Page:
. Foiled in their naval attack in April, the next effort was to occupy Morris Island and reduce Fort Sumter. Owing to the lack of diligence on the part of General Beauregard, General Gilmore secretly placed in battery 47 pieces of artillery in close vicinity to the Confederate pickets. On July 10th, an assaulting column 2,50ssances in time to prevent the battery on Folly Island from being established, compelled the evacuation of Morris Island, except Forts Wagner and Gregg. General Beauregard subsequently used all his engineering skill, and for two months maintained a gallant struggle and kept the enemy at bay. On July 18th, the Federal fleetn five minutes the conflict was ended. Fort Wagner had now been held under a furious cannonade by land and sea, night and day, for fifty-seven days, and General Beauregard, who had been for some time considering the case, and to save the brave men forming the garrison of Wagner from the desperate chances of an assault, gave or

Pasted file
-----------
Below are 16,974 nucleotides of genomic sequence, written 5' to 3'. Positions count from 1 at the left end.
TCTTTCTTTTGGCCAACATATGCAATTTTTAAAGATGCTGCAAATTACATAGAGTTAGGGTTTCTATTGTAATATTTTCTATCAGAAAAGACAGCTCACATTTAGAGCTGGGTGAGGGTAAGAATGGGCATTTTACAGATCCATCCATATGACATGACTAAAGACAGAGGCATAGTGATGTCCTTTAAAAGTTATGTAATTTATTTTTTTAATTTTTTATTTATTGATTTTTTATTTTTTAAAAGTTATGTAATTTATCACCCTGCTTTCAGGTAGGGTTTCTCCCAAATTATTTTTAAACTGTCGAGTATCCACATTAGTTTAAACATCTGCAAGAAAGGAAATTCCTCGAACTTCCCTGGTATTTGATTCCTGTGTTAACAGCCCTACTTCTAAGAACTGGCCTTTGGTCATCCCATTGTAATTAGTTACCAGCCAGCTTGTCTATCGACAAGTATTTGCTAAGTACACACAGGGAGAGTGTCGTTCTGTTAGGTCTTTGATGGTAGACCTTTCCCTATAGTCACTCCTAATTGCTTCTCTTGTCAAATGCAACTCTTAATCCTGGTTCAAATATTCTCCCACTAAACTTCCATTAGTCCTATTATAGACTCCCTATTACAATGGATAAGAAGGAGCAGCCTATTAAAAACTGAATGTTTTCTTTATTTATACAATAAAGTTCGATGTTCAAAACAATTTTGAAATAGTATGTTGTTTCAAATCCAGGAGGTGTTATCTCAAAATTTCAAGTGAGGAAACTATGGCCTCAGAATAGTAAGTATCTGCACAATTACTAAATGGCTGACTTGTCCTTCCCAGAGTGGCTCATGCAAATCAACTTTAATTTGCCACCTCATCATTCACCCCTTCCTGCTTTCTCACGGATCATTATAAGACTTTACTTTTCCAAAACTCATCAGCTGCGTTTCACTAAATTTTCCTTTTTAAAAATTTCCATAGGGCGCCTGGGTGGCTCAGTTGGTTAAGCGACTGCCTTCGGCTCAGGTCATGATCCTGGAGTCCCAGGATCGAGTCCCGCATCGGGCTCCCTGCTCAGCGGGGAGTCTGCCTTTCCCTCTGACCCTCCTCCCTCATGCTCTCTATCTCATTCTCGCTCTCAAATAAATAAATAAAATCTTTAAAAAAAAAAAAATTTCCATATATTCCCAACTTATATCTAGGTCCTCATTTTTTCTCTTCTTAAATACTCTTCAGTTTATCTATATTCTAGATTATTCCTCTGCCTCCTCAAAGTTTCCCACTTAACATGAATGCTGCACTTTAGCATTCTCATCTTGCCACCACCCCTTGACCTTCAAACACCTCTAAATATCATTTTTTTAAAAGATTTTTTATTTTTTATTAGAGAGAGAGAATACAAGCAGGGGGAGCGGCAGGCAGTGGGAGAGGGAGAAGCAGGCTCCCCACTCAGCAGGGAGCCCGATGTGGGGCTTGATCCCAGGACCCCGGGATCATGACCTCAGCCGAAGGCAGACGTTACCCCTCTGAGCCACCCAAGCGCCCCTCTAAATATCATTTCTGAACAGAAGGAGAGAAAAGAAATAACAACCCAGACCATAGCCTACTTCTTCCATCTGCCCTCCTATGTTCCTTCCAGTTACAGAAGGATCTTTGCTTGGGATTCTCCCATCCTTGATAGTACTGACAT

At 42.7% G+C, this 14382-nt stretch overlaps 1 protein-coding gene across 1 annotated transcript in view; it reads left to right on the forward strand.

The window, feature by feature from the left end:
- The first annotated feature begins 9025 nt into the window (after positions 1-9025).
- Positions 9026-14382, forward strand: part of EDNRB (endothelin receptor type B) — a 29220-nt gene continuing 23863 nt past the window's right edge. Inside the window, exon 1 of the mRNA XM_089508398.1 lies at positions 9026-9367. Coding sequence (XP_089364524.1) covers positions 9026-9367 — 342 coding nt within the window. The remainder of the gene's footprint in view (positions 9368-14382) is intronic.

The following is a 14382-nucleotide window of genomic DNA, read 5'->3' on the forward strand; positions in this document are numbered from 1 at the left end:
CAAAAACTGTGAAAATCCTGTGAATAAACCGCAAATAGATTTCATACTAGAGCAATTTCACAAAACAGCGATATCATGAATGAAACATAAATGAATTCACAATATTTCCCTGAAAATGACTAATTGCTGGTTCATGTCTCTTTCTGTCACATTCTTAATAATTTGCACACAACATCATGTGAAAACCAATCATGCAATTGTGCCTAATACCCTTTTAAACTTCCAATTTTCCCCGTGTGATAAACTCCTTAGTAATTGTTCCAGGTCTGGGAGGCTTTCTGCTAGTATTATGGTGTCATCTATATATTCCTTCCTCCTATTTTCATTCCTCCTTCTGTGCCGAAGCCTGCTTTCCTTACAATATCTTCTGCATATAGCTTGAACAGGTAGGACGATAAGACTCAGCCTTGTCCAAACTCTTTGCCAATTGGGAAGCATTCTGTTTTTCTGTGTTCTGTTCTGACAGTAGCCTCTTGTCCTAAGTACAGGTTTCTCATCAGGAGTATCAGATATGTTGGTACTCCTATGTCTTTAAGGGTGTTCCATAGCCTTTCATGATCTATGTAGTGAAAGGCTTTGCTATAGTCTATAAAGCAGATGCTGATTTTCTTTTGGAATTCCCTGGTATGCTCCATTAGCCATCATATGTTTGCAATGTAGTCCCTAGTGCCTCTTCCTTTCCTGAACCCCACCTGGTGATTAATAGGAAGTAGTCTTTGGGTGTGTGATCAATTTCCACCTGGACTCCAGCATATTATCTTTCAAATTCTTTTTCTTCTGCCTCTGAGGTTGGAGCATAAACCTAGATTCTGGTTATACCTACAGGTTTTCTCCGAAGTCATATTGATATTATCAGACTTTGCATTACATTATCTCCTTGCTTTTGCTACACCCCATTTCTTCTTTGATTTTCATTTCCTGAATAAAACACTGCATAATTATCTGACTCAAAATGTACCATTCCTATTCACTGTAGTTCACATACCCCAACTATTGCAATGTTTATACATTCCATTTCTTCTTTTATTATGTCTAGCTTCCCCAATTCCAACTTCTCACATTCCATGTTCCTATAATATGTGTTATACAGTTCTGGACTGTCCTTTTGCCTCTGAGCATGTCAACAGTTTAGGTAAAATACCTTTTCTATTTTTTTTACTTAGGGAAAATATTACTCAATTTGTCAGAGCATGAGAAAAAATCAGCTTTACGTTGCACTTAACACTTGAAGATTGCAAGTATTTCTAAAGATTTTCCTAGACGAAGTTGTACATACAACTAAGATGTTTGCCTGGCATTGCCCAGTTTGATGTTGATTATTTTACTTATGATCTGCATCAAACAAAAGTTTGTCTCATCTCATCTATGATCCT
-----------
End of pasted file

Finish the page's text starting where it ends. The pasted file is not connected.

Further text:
es threw up a light intrenchment of earth, which Grant assaulted all along the line. The assault was repulsed with extraordinary slaughter. In the short space of one hour 13,000 men were placed hors de combat. Grant ordered a second assault in the afternoon. The men sullenly refused to advance. After this battle General Grant gyrated toward the James River, below Richmond, crossed at City Point, and endeavored to surprise and capture Petersburg. In this he was thwarted by Generals Beauregard and Wise, with the militia and homeguards. He then concentrated his army south of the Appomattox River and laid siege to the city. During the campaign reinforcements reached General Lee to the extent of 14,400 men, making 78,400 as the aggregate of all troops engaged under him from the Wilderness to Cold Harbor. General Grant received 51,000 additional men during the same period, bringing his total up to 192, 60 men employed by him from the Rapidan to the James. The Fede